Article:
Shaun (Simon Pegg) and Ed (Nick Frost) are two twenty-something slacker roommates. Shaun spends his days working, playing video games, and hanging out at the pub. Ed does pretty much the same thing, except for the working part. Shaun’s world takes a turn for the worse when, sensing that their life is going nowhere, his girlfriend Liz breaks up with him. Then things really get bad when zombies start showing up in his neighborhood (and everywhere else).
Soon after realizing that The Dead Are Walking The Earth (nothing gets by these blokes), Shaun and Ed decide to rescue Shaun’s mother and father (excuse me, that’s step-father), Liz and her two roommates, and find a safe place to hole up, »
- Tom Stockman
Need to catch up? Check out our previous Riverdale recap here.
Birthday parties are lots of fun, right? Well, not on Riverdale, where they just lead to bitter arguments, problem drinking and uncomfortable secrets being revealed.
It’s Jughead’s birthday, but he doesn’t want anyone to know about it: He’s happy to celebrate by catching a double feature at the Bijou. Archie usually joins him, but this year, he suggests to Betty that she step in. She didn’t even know it was Jughead’s birthday, so she wants to throw him a surprise party. She even invites his dad F. »
A video essay examines our most private moments.
Strap on your thinking caps for this one, film fans, because it’s a doozy.
According to director Nicolas Roeg (The Man Who Fell to Earth, Don’t Look Now, The Witches), mirrors are cinema in all its glory and in fact the essence of the medium. See, mirrors are the only time we truly look at ourselves; photographs of us are from other perspectives, for other people or posterity, and as such we don’t show our real faces in them, we show projections of who we think we should be or how we think we should feel in a certain situation. But the mirror isn’t public, it’s private, it is us alone with ourselves and thus the way we look into mirrors, into ourselves, is different from every other face we show the world.
The mirror is an eye, Roeg »
- H. Perry Horton
"Keep clear of the Moors" and check out Fright Rags' new shirts and socks collection based on An American Werewolf in London.
Check out the new apparel and official details below, and to learn more, visit Fright Rags.
Press Release: "With a clever balance of horror and humor by writer-director John Landis and unparalleled special effects by Rick Baker, An American Werewolf in London remains the werewolf movie to which all other werewolf movies are compared. Fright-Rags salutes the 1981 classic with the An American Werewolf in London Collection.
The horror apparel company has released four new shirts dedicated to the masterpiece of terror by artists Scarecrowoven, Okan BulBul, Chris Burns, and Abrar Ajmal. You can also bring home a souvenir from The Slaughtered Lamb - the pub depicted in the film - in the form of custom-knit socks.
Beware the moon as you journey to Fright-Rags.com to pick up »
- Derek Anderson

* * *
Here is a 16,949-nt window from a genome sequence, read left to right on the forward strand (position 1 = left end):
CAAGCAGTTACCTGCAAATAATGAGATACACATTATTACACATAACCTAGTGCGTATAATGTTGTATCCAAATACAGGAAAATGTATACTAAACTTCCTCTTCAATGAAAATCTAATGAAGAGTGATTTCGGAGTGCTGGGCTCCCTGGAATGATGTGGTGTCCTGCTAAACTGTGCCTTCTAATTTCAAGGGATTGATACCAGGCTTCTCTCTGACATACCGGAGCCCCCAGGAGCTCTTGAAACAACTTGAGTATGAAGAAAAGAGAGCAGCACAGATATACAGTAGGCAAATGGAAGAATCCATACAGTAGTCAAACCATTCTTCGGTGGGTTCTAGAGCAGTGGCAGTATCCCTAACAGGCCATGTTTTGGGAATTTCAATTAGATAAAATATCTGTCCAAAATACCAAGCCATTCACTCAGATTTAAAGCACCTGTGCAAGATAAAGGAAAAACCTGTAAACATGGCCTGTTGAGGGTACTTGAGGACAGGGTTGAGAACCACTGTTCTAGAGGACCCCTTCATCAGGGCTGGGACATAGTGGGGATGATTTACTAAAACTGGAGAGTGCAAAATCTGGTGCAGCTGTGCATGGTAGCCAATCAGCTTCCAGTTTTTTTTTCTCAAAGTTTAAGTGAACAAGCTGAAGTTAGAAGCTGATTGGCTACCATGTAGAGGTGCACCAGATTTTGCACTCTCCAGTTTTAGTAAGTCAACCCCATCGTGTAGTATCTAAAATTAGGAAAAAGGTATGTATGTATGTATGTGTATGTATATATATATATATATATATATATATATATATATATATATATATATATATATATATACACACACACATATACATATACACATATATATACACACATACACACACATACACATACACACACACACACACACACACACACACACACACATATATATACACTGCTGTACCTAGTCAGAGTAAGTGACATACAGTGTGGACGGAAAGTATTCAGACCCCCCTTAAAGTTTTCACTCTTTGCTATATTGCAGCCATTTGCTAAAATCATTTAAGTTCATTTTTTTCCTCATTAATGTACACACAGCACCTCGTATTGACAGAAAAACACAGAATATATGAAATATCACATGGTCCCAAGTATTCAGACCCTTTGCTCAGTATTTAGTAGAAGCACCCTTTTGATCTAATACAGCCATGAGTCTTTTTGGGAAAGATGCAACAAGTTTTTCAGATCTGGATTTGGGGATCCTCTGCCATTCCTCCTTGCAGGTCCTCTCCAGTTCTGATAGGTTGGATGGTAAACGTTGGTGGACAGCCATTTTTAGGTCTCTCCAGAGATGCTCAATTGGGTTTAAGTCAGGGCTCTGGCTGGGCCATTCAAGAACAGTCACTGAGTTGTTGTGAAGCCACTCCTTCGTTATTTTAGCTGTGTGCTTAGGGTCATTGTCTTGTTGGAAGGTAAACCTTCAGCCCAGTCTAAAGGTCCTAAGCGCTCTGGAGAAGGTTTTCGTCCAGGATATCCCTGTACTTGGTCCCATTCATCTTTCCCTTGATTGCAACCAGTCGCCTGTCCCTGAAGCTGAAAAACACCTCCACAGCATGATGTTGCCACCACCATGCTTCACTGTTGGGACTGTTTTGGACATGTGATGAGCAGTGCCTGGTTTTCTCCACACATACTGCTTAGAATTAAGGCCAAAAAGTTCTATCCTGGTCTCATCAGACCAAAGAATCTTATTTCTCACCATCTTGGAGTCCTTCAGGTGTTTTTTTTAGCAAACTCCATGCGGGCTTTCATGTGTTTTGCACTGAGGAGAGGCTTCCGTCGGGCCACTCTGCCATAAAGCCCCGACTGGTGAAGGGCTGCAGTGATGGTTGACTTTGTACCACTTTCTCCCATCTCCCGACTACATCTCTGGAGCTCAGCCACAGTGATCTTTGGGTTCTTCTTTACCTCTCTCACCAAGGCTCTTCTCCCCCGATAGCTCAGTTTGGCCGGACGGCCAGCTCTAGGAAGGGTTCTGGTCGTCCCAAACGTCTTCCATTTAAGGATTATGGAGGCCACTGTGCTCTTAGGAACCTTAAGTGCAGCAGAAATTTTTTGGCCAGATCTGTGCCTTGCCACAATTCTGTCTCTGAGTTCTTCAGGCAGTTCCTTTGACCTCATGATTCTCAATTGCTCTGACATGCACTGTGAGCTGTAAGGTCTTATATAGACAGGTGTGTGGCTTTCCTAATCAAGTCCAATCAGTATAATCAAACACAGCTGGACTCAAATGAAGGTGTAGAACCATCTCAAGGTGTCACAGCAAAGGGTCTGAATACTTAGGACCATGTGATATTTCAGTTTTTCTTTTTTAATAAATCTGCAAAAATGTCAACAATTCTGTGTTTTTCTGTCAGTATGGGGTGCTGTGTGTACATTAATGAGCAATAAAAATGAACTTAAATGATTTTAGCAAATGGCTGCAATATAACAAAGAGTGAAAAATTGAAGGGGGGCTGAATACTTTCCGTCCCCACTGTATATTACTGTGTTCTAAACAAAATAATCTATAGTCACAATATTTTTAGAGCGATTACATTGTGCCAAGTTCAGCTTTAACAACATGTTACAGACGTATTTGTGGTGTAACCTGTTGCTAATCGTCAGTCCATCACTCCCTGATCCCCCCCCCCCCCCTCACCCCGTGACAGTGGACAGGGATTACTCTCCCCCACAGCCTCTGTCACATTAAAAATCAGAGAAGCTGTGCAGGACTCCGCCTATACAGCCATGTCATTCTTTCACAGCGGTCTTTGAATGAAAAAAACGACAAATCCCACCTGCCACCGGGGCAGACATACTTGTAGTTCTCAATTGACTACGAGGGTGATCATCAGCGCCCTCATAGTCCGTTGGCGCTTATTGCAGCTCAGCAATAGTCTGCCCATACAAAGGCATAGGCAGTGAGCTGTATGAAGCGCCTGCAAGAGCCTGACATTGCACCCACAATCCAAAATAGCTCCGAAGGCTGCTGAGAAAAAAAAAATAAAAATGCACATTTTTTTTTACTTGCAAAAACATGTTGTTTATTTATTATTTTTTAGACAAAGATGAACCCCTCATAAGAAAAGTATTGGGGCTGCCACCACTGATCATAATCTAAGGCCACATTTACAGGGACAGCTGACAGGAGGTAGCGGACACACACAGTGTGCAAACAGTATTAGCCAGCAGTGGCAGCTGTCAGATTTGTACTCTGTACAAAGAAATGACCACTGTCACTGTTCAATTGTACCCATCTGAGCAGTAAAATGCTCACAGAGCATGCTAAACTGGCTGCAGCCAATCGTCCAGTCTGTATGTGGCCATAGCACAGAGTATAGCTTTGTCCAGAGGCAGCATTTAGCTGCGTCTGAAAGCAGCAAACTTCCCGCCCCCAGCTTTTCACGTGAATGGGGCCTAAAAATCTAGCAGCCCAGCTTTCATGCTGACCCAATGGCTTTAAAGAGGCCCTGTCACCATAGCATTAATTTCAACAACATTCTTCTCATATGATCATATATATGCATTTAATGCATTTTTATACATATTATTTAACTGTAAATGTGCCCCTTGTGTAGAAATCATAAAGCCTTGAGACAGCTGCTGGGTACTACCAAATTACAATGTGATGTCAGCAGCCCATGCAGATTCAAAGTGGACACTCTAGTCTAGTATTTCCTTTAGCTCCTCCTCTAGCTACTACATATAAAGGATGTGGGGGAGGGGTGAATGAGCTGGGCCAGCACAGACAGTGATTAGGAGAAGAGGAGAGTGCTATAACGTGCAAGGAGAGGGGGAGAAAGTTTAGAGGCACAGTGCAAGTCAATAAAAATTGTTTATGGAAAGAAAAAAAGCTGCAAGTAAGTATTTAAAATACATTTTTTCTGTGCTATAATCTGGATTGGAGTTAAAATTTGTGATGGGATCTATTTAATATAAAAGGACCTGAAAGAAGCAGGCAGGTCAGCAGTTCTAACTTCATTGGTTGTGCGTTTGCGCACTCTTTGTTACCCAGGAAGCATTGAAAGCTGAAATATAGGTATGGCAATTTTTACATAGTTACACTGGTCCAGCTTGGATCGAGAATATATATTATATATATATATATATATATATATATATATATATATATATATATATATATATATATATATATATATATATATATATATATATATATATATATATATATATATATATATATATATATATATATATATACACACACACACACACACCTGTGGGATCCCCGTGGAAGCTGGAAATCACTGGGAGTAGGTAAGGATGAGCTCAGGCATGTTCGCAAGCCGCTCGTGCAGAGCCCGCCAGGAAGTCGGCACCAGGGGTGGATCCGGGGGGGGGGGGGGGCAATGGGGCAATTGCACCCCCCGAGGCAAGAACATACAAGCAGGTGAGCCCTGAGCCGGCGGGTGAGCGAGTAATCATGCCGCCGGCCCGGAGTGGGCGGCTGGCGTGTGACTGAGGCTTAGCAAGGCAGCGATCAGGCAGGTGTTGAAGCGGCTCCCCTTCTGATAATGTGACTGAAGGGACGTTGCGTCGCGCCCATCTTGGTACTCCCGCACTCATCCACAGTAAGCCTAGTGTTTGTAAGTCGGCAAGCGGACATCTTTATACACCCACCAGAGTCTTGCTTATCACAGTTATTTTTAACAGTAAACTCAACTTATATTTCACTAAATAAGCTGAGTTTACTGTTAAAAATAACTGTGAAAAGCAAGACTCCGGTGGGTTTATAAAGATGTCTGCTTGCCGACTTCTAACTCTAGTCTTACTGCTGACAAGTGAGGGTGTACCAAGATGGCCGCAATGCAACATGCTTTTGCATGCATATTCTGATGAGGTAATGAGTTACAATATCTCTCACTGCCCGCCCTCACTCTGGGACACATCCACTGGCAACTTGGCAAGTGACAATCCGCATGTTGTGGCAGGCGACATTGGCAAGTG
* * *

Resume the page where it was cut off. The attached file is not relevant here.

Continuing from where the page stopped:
Jen Peedom's Mountain.
The festival, now in its 64th year, today announced 28 films ahead of the full program launch in May..
Mountain, which features a score by Richard Tognetti.performed by the Australian Chamber Orchestra, explores the history of people's fascination with mountains and why they risk their lives for them. The film is written by Robert MacFarlane, author of.Mountains of the Mind,.and saw Peedom reunite with Renan Ozturk, Sherpa's main altitude cinematographer.
Other local fare includes.That.s Not Me, from Melbourne husband and wife duo Gregory Erdstein (director-writer) and Alice Foulcher (star and writer-producer). The indie comedy has already screened in the States, with Sff marking its Australian premiere..
Hollie Fifer.s controversial docoThe Opposition.will also screen after being suppressed by a court order last year. »
- Jackie Keast
Guy Buckland Apr 12, 2017
The animal is out. Nicholson. Pfeiffer. Wolf.
Frankly, that sparse poster copy would have been enough to tempt most punters into the cinema in 1994, but a werewolf movie starring a man who already appeared to be mid-transformation in real life would have been a deal-sealer for many a horror aficionado. Which is perhaps why, when appraising Smiling Jack’s extensive filmography, Wolf is often drudged up from the file marked ‘oh yeah, I forgot about that one’.
Because Wolf is many things; but it ain’t a horror film.
In fact, trying to pin Wolf »
"They're always there. They're like ghosts," says George A. Romero. The Godfather of the Living Dead isn't referring to one of the ravenous monsters from his movies, but rather movies themselves... the ones he never got to make. Films that never made it out of Development Hell are the focus of Untold Horror, a new project from Dave Alexander and Mark Pollesel that features filmmakers—including George A. Romero, John Landis, and more—discussing their films and passionate ideas that never came to fruition.
In addition to reflecting on films that never came to be, Untold Horror is also helping to resurrect these passion projects, beginning with George A. Romero's The Little World of Humongo Bongo, a children's book that will be released later this year. To learn more about Untold Horror, we have the official press release with full details, as well as the series' trailer: